David Shove-Brown, partner, //3877, a design firm in Washington, D.C., ideally incorporates these spaces as part of the flow from picking up food to moving toward payment. He likes customers to see snack grab-and-go areas coming up, which means they start thinking of what they might want to add on to their meal.
Fitting in and standing out
Grab-and-go areas change to: are increasingly are increasingly common in restaurants. “They’re becoming an integral part of the design,” says Kittelson, who points out that building them in with millwork or powder coatings to match the front of the house makes them part of the operation instead of an eyesore.
Grab-and-go areas have to fit in, says Callnin. “Spend the money in the appropriate places. So, if you’re going to have a refrigerated case, either save on dry retail shelving and spend money on a good-looking case with good lighting or surround a less expensive case with millwork, so it reinforces and strengthens the brand.” Ventilating the cases is important, he notes. Compressors need to breathe so leave an air gap for circulation.
Clean and clear
Employees need to monitor grab-and-go areas and condiment stations regularly to keep them clean and tidy, says Kittelson. So, if you can build in some small cupboards to house cleaning materials under the condiments, it’ll make it easier and faster. “Nothing is going to hurt your sales more than someone walking up to a dirty grab-and-go area.”
Don’t let condiment stations be an afterthought either, Callnin says. They should also be a continuation of your brand. “Everything should be complementary. Even the bags everything goes in, make them part of your brand.”
A grab-and-go station needs to be an extension of your brand, says Callnin “and that encompasses everything, from the signage to the packaging, the colors, the labeling. “The more you can get your logo out there, facing forward on all packaging, the more exposure your logo has,” Callnin says. “It’s a merchandising opportunity.”
And don’t skimp on packaging, Callnin warns, “because it’s an extension of your brand. “Customers need to be confident that everything in that case is the same quality as the dine-in food. Use the same names as your menu items, the same descriptions, have the logos facing out, and make sure the case has color, from logos and the food itself.”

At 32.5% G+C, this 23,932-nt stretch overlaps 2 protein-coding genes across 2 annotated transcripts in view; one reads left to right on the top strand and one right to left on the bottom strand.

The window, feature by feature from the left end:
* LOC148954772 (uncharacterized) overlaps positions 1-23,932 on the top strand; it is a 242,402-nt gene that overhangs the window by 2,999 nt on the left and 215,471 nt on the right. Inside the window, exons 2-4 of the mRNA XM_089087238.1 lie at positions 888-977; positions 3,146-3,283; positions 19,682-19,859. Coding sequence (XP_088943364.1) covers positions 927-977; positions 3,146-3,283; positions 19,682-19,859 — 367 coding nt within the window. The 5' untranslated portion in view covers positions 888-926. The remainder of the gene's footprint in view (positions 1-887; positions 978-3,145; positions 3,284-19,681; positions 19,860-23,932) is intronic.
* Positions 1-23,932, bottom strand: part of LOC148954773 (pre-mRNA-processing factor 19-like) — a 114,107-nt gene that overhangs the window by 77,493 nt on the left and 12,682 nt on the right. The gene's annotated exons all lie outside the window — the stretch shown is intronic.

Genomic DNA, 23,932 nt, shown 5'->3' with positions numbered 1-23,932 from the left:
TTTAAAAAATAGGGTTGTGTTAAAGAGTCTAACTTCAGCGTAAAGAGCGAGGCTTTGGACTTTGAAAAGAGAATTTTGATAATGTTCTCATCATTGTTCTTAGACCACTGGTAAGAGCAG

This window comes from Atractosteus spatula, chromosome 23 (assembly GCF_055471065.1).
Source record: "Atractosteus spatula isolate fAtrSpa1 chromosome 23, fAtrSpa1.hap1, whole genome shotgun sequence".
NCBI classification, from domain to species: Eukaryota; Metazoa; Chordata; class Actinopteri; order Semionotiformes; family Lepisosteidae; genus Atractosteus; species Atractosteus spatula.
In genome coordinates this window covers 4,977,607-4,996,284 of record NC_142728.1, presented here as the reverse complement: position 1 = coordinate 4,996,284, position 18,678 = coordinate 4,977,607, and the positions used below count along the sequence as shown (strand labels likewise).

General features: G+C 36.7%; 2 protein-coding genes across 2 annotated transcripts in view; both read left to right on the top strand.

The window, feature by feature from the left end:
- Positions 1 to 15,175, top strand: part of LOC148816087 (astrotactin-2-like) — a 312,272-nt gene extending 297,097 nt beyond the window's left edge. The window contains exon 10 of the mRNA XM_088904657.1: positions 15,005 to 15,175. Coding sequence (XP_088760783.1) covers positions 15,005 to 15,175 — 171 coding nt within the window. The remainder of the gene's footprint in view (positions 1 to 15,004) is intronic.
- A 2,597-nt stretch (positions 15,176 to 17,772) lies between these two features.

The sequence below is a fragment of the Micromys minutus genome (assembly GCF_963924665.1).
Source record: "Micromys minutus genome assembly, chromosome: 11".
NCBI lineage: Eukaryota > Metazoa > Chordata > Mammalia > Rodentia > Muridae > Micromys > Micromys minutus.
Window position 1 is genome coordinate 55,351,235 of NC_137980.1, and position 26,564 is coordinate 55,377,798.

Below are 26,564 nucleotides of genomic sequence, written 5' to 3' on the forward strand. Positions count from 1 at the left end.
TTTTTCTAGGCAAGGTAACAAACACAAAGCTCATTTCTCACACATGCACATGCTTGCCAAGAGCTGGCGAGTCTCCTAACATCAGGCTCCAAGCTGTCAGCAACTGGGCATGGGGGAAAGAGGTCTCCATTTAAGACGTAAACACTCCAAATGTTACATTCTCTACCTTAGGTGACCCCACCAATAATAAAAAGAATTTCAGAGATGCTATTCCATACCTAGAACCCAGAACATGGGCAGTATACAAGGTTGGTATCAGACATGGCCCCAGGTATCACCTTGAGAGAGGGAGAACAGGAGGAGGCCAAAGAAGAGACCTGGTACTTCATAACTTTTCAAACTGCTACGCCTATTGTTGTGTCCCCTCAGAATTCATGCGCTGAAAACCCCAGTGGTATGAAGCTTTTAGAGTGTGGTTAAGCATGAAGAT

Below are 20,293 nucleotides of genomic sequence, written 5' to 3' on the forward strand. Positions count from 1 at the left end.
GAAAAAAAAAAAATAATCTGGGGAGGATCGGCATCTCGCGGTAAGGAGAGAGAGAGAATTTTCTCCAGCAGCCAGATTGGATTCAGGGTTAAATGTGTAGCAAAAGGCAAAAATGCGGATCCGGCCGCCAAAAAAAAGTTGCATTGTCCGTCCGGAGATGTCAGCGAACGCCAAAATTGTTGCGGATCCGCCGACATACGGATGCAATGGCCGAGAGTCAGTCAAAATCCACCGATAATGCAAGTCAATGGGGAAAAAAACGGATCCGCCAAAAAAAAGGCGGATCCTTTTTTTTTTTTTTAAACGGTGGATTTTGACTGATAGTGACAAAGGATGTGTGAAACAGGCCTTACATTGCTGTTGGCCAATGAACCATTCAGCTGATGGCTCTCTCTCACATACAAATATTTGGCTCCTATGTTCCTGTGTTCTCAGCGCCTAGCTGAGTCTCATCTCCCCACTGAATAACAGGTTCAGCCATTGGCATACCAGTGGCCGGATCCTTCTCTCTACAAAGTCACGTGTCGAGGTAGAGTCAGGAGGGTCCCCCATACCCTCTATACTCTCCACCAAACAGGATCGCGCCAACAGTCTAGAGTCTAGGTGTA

Making it clear — from branding and signage — is key. Island Provisions’ grab-and-go areas all have signage above them, such as “Hang Out or Grab-and-Go” and “Salads+Snacks+Beverages.” The signage matches the store’s branding.
Signage of grab-and-go areas varies, says Kittelson. Some operators want these spaces to blend in and feature the same colors and graphics as the restaurant; others like to draw attention to them with fun signs, chalkboards or digital screens.
Any grab-and-go signage should also reflect your restaurant’s brand and the configuration of the restaurant. A grab-and-go station just inside a restaurant can be better seen from outside with signage, or you could turn it into a window sign, points out Callnin.
On the flipside, if a grab-and-go area is designed well it doesn’t need signage, says Shove-Brown, but he does encourage operators to have some fun with it and be clear with signs that offer specific messaging like “Don’t forget the cookie!” “Advertising sells,” he points out, “so whet their palates at much as you can.”
At the same time, make sure that cases are well lit, says Callnin. “You want to highlight the case, bring out the color, make it easy to read the signage and labels. You need it bright in the appropriate places and have it stand out well.”
Grab-and-go refrigerators should either have air curtains or sliding doors, says Shove-Brown, because doors that swing open make it difficult for restaurant flow. And it’s even better if a refrigerator is double-sided, especially at busy meal periods, so employees can load them without interrupting the flow of customers. Another disadvantage of doors — swinging or sliding — is condensation can build up on them, making it difficult to see what’s inside.
In the back of the house, ensure your storage for grab-and-go is organized. It doesn’t have to be kept separately, or in a separate walk-in, says Callnin, but it does need its own specialized area “whether it’s a rack in your walk-in or reach-in. But it needs to be organized so you manage your first-in, first-out product and manage the schedule of production, packaging and service.”
With a little bit of thought, grab-and-go areas can be excellent revenue drivers with low labor and a lot of recognition.
- Grab-and-go stations can be manned or unmanned, depending on space and concept alignment.
- Visibility is important. When possible, make grab-and-go areas visible to passersby.
- Clear wayfinding is key. Ensuring customers understand how to move through the space from item selection to payment will increase visits and sales.
- Clear signage can aid in both wayfinding and visibility as well as merchandising and sales.
- Design of the grab-and-go area should reflect the restaurant’s brand or design.
- Equipment selection should include considerations for both merchandising and venting in addition to aesthetics.